Researchers have found a new way to repurpose a particular type of plastic in a unique way to create a range of novel electronic and energy-generating applications.
Researchers have found a way to reuse black plastics and repurpose carbon materials from them into carbon nanotubes, which are valuable for a range of energy-related applications. (Image source: Swansea University)
Scientists at Swansea University in the United Kingdom have developed a method to recycle chemicals from black plastics—which typically aren’t recycled–to fabricate carbon nanotubes, a highly valuable material for next-generation electronic applications.
The work is significant because it’s found a new use for plastic waste that today usually bypasses the recycling process and goes directly to the trash, said Alvin Orbaek White, a fellow at the Energy Safety Research Institute (ESRI) at Swansea University, who led the research.
“The big picture here is that black plastic isn’t recycled simply because it can’t been seen by the optical scanners in recycling centers,” he explained to Design News. “So it ends up going through the entire sorting process and is left on the conveyer belt with all the undesirable plastics diverted for recycling. My work is significant because it demonstrates how a plastic, that is typically not recycled, can still have use as a feedstock for making other materials.”
Those materials are CNTs, which “have quite interesting and useful properties compared to the waste that it came from,” he told Design News.
Chemistry is Key
The carbon found in black plastics is what is key to their ability to be repurposed, which the recycling industry does not identify as valuable at this time, White explained.
“Black plastics are just like other plastics, but they are colored black,” he told us. “The black coloring allows them to hide whatever color they were previously, and this gives the opportunity to mix all the plastics together to form ‘black plastic.’ This can mean that they can be made of a blended polymer combination, or they could be made a single type of polymer.”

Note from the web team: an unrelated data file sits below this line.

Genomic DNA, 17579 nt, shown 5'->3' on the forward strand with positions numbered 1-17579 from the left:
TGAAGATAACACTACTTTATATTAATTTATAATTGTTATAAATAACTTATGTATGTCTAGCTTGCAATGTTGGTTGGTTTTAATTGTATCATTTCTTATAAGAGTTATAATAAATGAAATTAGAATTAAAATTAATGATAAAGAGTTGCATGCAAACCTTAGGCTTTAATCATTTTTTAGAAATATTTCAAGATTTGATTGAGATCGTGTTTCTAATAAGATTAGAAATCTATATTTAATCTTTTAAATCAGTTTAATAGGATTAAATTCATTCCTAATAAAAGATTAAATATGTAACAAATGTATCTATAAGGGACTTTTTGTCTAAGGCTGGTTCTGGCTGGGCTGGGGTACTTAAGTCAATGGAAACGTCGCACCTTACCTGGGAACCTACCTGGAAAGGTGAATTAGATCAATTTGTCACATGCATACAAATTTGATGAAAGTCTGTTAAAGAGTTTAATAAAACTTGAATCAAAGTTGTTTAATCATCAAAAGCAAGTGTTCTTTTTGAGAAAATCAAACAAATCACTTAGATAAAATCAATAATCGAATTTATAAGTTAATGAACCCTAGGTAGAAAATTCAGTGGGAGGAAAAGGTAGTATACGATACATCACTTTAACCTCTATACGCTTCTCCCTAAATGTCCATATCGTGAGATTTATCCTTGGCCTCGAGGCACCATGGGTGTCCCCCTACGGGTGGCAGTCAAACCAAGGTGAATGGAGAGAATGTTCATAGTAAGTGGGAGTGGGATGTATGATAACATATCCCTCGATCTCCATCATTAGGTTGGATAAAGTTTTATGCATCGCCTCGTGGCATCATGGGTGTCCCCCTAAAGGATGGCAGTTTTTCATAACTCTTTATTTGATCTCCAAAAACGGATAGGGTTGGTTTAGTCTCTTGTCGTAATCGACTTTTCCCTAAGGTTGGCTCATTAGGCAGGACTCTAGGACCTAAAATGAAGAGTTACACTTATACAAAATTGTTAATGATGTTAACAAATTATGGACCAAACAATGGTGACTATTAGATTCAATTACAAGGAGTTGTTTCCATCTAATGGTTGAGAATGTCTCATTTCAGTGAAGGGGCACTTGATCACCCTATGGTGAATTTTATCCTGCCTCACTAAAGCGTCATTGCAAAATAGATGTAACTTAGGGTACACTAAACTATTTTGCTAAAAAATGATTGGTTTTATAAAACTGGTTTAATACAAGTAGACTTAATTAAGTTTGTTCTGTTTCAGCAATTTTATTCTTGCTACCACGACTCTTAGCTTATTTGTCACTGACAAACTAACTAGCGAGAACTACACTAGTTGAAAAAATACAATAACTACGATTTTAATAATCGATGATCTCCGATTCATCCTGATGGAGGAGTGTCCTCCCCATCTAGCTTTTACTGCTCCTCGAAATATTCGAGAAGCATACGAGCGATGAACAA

This is one of the challenges of recycling these materials, he said, because they are classified by color but not their polymer chemistry, which is what he found interesting for his work, White told Design News.
White and his team removed the carbon from black plastics and then constructed nanotube molecules from the bottom up using the carbon atoms, they reported. They then used the nanotubes to transmit electricity to a light bulb to demonstrate their results.
“The carbon from the plastic is reused,” White told Design News. “The plastic is totally reformatted. It is not plastic by the end of the chemical reaction; the carbon has been essentially stripped from the plastic and used as the building blocks of the carbon nanotubes.”
Researchers published a paper on their work in The Journal for Carbon Research.
Boon for Renewable Energy?
CNTs can be used to develop a wide range of new applications, including conductive films for touchscreen displays, flexible electronics fabrics that create energy, and antennas for 5G networks, White said.
One industry that finds CNTs particularly useful is the renewable-energy sector, he told us. This is because the materials offer “long range-electricity transport that will rival the use of traditional copper cables,” White told Design News.
“Traditional cables lose electricity on a continual basis over long distances, so they always have to be in short distances between power source and power use,” he explained. “But many renewable sources, such as solar or wind, may require power stations be positioned in hard-to-reach and sparsely populated areas. These are far away from the people who use the power, so with traditional materials the cables can’t deliver the power because it gets lost in translation.”
The use of CNTs as electrical wires could overcome this problem, which is why one of the uses researchers are eyeing for the materials is as electricity conductors, White told us.
White hopes to use this current work as a basis to set protocols to recycle other types of what he calls “problematic plastics” so they can be repurposed for new uses, he told Design News.
Elizabeth Montalbano is a freelance writer who has written about technology and culture for more than 20 years. She has lived and worked as a professional journalist in Phoenix, San Francisco and New York City. In her free time she enjoys surfing, traveling, music, yoga and cooking. She currently resides in a village on the southwest coast of Portugal.
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